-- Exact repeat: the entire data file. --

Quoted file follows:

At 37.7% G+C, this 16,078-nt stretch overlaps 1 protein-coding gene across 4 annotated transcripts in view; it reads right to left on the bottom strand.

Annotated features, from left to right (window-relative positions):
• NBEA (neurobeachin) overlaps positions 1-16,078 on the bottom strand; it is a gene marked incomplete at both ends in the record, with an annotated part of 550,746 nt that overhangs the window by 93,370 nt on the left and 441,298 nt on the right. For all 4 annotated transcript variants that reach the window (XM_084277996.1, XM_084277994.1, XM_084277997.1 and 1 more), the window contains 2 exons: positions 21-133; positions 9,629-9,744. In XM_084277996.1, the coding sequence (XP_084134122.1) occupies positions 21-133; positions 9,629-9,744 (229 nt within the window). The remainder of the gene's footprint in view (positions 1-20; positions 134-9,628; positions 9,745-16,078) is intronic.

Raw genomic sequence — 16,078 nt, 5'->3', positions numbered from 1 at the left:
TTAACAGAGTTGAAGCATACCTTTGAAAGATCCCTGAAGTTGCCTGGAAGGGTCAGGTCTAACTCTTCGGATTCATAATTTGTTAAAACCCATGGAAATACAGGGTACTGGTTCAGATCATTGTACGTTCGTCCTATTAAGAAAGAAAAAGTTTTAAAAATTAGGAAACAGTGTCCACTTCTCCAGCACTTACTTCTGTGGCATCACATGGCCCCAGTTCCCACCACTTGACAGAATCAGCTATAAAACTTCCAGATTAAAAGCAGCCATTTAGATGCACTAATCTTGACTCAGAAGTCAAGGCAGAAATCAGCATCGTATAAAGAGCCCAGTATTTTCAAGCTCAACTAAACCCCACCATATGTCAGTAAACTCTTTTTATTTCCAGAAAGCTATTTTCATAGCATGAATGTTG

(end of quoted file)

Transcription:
At 37.7% G+C, this 16,078-nt stretch overlaps 1 protein-coding gene across 4 annotated transcripts in view; it reads right to left on the bottom strand.

Annotated features, from left to right (window-relative positions):
• NBEA (neurobeachin) overlaps positions 1-16,078 on the bottom strand; it is a gene marked incomplete at both ends in the record, with an annotated part of 550,746 nt that overhangs the window by 93,370 nt on the left and 441,298 nt on the right. For all 4 annotated transcript variants that reach the window (XM_084277996.1, XM_084277994.1, XM_084277997.1 and 1 more), the window contains 2 exons: positions 21-133; positions 9,629-9,744. In XM_084277996.1, the coding sequence (XP_084134122.1) occupies positions 21-133; positions 9,629-9,744 (229 nt within the window). The remainder of the gene's footprint in view (positions 1-20; positions 134-9,628; positions 9,745-16,078) is intronic.

Raw genomic sequence — 16,078 nt, 5'->3', positions numbered from 1 at the left:
TTAACAGAGTTGAAGCATACCTTTGAAAGATCCCTGAAGTTGCCTGGAAGGGTCAGGTCTAACTCTTCGGATTCATAATTTGTTAAAACCCATGGAAATACAGGGTACTGGTTCAGATCATTGTACGTTCGTCCTATTAAGAAAGAAAAAGTTTTAAAAATTAGGAAACAGTGTCCACTTCTCCAGCACTTACTTCTGTGGCATCACATGGCCCCAGTTCCCACCACTTGACAGAATCAGCTATAAAACTTCCAGATTAAAAGCAGCCATTTAGATGCACTAATCTTGACTCAGAAGTCAAGGCAGAAATCAGCATCGTATAAAGAGCCCAGTATTTTCAAGCTCAACTAAACCCCACCATATGTCAGTAAACTCTTTTTATTTCCAGAAAGCTATTTTCATAGCATGAATGTTG